His fantastic mutton chops alone should give Heinrich Barth some immortal fame. But that's not all that sets him apart. The 19th-century German explorer led an extraordinary five-year expedition into Islamic Africa, a journey that taught the West about the amazing cultures and creatures of a mystery continent.
But Barth and his adventure are barely remembered today. Perhaps it's because of his nationality, his prickly personality, or his inability to express his thoughts in anything less than thousands of pages.
Whatever the case, one of the world's great explorers is now the subject of his first biography in English. It's titled "A Labyrinth of Kingdoms: 10,000 Miles through Islamic Africa" and written by Connecticut-based freelance journalist Steve Kemper.
Q: Why haven't we heard of this guy?
A: There are a lot of reasons, and they all add up to a perfect storm.
He was German and working for the British, who like their heroes home-grown and have a long history of suspicion of the Germans. He managed to accomplish one of their greatest expeditions ever, and he was German. Some people didn't get over that.
There was also was the length and density of Barth’s work -- 3,500 pages of closely observed nature, culture, ethnography. The book didn't create the stir that Livingstone and Stanley did.
Then there's the stuff he came back with: Islam is a great religion, and Africa has a history of culture and literature, complex societies and systems of government. This was going against what people wanted to believe about the continent they wanted to pillage and take over.
And there was also his personality.
Q: To borrow an old word, he seems like a bit of a prig. Was he?
A: Not more priggish than other Victorians were, but he was highly susceptible to slights against his honor. Whenever he felt he was slighted, he responded with too much pique.
Q: What did he discover during his travels in north-central Africa?
Q: As you write, he spent time in Timbuktu, which still has a reputation as being a place out in the boonies. What's the story behind Timbuktu?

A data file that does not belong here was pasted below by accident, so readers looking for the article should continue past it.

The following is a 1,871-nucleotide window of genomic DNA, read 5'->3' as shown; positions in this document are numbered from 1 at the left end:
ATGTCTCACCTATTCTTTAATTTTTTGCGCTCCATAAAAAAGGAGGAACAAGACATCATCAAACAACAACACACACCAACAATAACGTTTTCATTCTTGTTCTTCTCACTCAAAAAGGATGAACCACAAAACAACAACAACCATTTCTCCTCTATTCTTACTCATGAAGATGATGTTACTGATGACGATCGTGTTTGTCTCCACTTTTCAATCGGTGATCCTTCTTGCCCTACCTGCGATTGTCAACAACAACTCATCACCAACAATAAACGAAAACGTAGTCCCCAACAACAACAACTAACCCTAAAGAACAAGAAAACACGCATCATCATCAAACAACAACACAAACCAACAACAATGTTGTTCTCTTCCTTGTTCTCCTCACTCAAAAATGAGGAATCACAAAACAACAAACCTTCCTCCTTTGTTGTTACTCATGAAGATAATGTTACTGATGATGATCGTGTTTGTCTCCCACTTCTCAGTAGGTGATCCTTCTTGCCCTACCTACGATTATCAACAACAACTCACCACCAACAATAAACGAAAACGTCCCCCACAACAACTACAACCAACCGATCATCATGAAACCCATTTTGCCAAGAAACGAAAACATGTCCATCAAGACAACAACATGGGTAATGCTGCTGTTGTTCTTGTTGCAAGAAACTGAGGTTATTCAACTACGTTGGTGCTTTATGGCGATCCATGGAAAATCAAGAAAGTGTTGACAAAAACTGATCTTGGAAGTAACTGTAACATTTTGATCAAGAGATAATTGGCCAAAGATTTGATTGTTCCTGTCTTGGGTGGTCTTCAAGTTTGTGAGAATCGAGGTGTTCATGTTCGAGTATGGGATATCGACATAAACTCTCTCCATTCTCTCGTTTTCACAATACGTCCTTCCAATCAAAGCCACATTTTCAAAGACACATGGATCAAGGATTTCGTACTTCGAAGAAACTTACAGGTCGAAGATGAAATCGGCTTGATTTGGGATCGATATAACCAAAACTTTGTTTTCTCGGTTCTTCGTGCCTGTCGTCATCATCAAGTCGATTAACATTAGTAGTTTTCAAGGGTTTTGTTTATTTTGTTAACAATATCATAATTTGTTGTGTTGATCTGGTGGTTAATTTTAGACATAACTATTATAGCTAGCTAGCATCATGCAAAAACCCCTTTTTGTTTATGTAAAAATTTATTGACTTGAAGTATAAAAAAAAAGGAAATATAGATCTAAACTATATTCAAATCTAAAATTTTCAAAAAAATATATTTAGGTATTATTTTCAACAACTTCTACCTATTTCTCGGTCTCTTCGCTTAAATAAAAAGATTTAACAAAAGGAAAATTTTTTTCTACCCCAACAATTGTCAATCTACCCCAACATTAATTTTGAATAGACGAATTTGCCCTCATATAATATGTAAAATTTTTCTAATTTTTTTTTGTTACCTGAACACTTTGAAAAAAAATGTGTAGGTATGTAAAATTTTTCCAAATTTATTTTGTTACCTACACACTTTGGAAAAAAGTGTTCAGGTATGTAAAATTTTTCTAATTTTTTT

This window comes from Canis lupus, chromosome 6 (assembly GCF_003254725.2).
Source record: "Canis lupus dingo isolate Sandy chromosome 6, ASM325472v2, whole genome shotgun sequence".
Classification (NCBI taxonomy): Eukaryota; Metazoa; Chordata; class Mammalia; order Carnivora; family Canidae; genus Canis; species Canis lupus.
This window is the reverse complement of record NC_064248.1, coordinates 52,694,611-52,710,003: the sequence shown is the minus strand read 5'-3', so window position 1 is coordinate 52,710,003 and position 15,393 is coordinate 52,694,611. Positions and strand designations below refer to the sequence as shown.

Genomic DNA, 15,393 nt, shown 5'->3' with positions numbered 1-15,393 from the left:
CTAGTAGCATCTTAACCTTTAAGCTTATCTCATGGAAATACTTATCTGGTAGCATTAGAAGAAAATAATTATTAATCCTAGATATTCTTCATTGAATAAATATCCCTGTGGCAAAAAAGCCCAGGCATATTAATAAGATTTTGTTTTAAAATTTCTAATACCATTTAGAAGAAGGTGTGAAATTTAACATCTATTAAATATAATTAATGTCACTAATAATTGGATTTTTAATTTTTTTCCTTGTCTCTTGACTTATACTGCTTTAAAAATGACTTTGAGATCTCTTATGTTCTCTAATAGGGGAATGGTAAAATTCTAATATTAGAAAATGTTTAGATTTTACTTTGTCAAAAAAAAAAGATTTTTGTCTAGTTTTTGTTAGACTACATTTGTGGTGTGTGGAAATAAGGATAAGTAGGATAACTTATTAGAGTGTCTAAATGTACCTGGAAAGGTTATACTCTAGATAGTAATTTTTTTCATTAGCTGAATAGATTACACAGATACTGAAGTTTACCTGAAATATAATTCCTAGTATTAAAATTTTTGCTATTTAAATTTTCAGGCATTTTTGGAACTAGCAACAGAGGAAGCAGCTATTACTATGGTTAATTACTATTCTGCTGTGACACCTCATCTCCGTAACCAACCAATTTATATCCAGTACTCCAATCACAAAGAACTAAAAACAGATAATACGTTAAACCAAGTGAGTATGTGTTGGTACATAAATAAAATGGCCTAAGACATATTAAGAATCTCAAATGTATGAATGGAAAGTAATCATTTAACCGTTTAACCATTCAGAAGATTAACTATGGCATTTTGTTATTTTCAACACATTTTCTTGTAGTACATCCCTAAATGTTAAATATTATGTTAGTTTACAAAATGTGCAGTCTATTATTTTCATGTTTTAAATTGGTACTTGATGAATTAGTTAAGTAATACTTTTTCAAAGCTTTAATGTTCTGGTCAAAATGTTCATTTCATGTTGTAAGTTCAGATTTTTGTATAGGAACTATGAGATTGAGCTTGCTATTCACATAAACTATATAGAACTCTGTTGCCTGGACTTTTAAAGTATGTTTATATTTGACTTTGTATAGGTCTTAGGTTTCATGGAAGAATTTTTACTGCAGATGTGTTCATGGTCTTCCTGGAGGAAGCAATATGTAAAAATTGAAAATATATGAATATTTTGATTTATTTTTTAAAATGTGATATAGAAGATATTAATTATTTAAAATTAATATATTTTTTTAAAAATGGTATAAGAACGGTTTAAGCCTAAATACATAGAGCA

A: It's had a reputation for centuries.
There was an man named Mansa Musa, the emperor of Mali, a gigantic kingdom in Africa in the 14th century. He decided to make a voyage to Mecca, and took camels laden with gold. When he got to Cairo, he spent like a crazy man and his hajj became legendary. That’s when people first heard of Timbuktu, thinking there must be a golden city there.
It was a mythic place in most people's minds. But Barth was a scientist, so he wasn't interested in the myth. He was interested in the data. He brought out so much information about what was in the market, how much things cost, what the system of government was like, who was in power.
He spent his seven months there essentially under house arrest. But he did make a number of outings under threat of death and brought back a picture of the educated people and uneducated people, and the fundamentalists and the scholars, which sounds so familiar today.
Barth said Timbuktu was a very literary place, filled with manuscripts. That was a pretty shocking idea in Europe.
Q: What did he learn about Islam?
A: Almost anything he understood was not understood in the West because we're so ignorant of Islam.
He brought back information that you could find scholars in Africa -- Islamic scholars who could you talk to you about astronomy, Aristotle, Ptolemy, music, law, theology.
He brought information about all the factions of Islam and the fanatical sects. He said it is a great religion that is controlled in some areas by fanatics and ignorant people, and it has never lived up to his potential. And by the way, neither has Christianity.
Q: Did he make a big point of that observation?
A: He made a couple quips about that, reminded people that Christianity had done some of the same things that the West had accused Islam of doing. What he said was that Islam is like any other religion: It includes great people, it includes criminals and thugs and ignorant people, and both shysters and magnificence. It's a great religion, it deserves respect.
He could quote the Koran, especially the opening prayer, which saved his life several times.
Q: Do you feel like you're restoring his reputation?
A: I really hope that this brings him to people's attention. Boy, he deserves it. He's one of the greatest explorers who ever lived. Why he's not known is a mystery and a shame, and I hope my book does a little bit to nudge him back toward the spotlight.
Q: Why is his story important today?
A: You can't help but read his story and this book without noticing how ignorant Europe was about Africa – and how ignorant we still are.
Barth had a totally idealistic view about the ability of science to dispel ignorance. I hope my book adds one little match to that flame.
Randy Dotinga is a Monitor contributor.